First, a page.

• Routinely counsel large and medium-sized companies on cutting-edge practices for drafting restrictive covenants. This is particularly important in today’s climate, where savvy companies must balance protecting legitimate business interests while not offending current employees or determining potential employees through overbroad or unnecessary non-compete provisions.

NON-COMPETITION AND NON-SOLICITATION LAW – THE BASICS

The laws that govern the enforceability of workplace restrictive covenants (i.e., non-competes, non-solicits, and non-disclosure of confidential information) vary from state to state. There is no overarching federal law. In a handful of states, non-compete agreements are unlawful or only allowed under narrow circumstances.

The reason that workplace non-compete and non-solicits are not allowed under any circumstances is because they are generally prohibited by state anti-trust laws, i.e., they are technically restraints on trade.

All states have some level of restrictions on the use of workplace non-competes and non-solicits. In most states, however, non-compete and non-solicit agreements are generally allowed when: (i) the employer has a legitimate business interest in the agreement, and (ii) the restrictions are reasonable in time and geographic scope.

What constitutes a “legitimate business interest” varies slightly from state to state. In most states, it includes interests such as:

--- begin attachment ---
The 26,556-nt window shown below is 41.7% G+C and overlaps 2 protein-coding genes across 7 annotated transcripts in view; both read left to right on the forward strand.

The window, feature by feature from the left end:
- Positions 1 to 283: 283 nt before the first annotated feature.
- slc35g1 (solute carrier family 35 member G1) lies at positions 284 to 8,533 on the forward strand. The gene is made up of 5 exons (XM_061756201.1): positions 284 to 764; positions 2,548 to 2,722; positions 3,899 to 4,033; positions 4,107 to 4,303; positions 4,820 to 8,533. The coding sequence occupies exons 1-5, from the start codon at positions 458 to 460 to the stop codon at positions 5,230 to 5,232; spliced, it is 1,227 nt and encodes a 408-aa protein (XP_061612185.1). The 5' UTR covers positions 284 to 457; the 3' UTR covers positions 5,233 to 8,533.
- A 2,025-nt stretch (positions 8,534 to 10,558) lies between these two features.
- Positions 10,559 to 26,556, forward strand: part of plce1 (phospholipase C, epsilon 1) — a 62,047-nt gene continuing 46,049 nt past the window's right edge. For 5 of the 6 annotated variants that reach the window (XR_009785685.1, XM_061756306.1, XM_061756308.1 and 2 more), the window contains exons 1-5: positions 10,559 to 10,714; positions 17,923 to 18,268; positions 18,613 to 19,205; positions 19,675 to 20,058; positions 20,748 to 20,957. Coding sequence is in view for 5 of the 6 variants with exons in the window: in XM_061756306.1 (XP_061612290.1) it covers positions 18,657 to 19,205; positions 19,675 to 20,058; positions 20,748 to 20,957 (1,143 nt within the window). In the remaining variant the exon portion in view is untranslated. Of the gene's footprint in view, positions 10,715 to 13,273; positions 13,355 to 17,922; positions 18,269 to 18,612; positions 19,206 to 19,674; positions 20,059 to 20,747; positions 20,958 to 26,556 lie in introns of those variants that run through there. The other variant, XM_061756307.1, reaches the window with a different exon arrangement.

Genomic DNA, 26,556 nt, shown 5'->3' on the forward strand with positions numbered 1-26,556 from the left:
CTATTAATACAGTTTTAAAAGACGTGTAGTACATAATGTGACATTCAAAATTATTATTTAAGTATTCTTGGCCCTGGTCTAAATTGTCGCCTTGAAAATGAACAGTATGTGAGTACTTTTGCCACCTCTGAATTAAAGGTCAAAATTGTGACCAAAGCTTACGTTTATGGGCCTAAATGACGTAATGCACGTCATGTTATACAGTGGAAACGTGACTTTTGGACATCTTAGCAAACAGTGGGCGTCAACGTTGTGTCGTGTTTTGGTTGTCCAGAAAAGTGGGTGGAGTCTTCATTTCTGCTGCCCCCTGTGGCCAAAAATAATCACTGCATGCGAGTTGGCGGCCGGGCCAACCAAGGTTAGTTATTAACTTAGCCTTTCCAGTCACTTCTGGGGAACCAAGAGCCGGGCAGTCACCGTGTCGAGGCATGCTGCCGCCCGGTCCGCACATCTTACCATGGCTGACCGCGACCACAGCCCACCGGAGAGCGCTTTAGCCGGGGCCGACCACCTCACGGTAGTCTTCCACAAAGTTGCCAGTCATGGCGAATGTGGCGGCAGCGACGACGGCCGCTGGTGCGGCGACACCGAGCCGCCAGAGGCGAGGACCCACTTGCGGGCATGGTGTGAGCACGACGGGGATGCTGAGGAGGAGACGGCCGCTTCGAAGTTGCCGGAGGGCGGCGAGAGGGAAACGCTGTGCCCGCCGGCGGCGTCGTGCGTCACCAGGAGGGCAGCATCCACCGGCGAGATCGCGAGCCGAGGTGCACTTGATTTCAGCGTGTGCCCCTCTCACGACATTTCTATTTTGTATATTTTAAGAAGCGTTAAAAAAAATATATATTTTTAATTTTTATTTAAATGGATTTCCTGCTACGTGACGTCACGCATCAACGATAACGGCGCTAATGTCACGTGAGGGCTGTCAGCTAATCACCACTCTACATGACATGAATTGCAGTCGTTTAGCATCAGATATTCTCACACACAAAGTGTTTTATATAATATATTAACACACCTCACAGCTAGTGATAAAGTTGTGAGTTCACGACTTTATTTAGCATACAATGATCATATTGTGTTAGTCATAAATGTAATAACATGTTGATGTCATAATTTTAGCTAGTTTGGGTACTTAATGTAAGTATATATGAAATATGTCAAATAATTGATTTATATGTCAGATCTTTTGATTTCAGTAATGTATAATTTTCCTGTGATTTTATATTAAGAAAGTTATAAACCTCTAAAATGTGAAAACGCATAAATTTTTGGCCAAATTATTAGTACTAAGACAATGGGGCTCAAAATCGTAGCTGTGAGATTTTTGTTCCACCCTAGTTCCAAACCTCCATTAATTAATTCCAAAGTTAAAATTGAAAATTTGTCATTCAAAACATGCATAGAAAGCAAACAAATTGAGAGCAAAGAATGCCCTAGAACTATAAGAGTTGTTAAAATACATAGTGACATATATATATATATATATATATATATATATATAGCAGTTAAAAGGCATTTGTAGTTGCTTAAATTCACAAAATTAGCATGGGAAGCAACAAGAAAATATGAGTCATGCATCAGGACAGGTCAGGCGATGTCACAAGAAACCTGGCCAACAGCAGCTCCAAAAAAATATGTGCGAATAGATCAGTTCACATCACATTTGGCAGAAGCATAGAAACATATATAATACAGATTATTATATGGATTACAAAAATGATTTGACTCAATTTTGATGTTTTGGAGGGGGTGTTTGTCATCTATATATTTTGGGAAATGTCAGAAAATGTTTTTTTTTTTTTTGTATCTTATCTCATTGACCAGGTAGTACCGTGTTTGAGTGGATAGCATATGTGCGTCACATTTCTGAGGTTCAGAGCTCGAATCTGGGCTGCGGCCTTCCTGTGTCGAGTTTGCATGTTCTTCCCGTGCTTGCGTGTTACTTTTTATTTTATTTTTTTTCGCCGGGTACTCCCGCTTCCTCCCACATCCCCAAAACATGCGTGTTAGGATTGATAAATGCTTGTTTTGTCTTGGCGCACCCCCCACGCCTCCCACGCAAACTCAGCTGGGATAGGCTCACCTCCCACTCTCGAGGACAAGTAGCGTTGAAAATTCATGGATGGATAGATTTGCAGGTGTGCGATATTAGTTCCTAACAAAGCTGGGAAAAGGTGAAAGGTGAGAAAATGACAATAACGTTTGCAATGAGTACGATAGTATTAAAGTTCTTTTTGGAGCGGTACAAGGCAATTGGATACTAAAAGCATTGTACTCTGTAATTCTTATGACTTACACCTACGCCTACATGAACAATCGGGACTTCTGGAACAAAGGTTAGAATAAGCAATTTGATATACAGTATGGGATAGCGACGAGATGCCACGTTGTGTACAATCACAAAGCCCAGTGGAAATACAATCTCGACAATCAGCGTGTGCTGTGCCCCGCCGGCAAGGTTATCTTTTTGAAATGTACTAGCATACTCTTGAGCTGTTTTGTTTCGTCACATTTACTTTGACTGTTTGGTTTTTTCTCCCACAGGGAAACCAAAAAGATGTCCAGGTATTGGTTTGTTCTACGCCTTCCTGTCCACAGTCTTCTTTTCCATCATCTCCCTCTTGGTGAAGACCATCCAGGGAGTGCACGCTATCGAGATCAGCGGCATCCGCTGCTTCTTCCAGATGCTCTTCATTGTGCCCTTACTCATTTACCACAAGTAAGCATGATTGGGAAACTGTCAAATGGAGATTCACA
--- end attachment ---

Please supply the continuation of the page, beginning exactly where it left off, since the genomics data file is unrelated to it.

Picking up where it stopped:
• Protection of confidential information
  • Protection of substantial customer (or patient) relationships or substantial prospective customer (or patient) relationships
  • Highly specialized training provided to the employee or contractor
  • Protection of intellectual property rights
  • Protection of good-will associated with a geographic marketing area

Many states also require that any restrictive covenant agreement (i.e., non-competes, non-solicits, non-discloses) be signed by the person against whom enforcement is sought. In other words, in those states, if an employee doesn’t sign the agreement, it is not enforceable.

The extent to which a non-compete or non-solicit agreement is enforceable and the defenses available are highly dependent on state law. At Premier Litigators, we represent clients in non-compete lawsuits nationwide, and we have one or more lawyers who specialize in non-compete law in the following states:

  • Florida
  • Georgia
  • Michigan
  • California
  • Illinois

To see our Non-Compete Frequently Asked Questions that are specific to certain states, please click on the state you want: Florida, Georgia, and Michigan. 

We also provide general non-state-specific non-compete FAQs below.

FREQUENTLY ASKED QUESTIONS

It depends on the applicable state law and the context. In most states, a company that wants to enforce a non-compete or non-solicit agreement (which are both types of restrictive covenants) against a former employee or contractor must demonstrate:

  • The agreement is in writing and signed by the person against whom enforcement is sought. 
  • The existence of a legitimate business interest. The phrase “legitimate business interest” is a legal term of art, whose precise definition varies by state law. In most states, a legitimate business interest includes the protection of (i) trade secrets or other confidential information that has value, (ii) substantial relationships with specific prospective or existing customers or patients, (iii) customer or patient goodwill associated with certain intellectual property, such as trade names, trademarks, service marks, trade dress, or associated with a specific geographic location, or (iv) extraordinary or specialized training. 
  • The restraint at issue, such as the non-compete or non-solicit, must be reasonably necessary to protect the legitimate business interest justifying the restriction.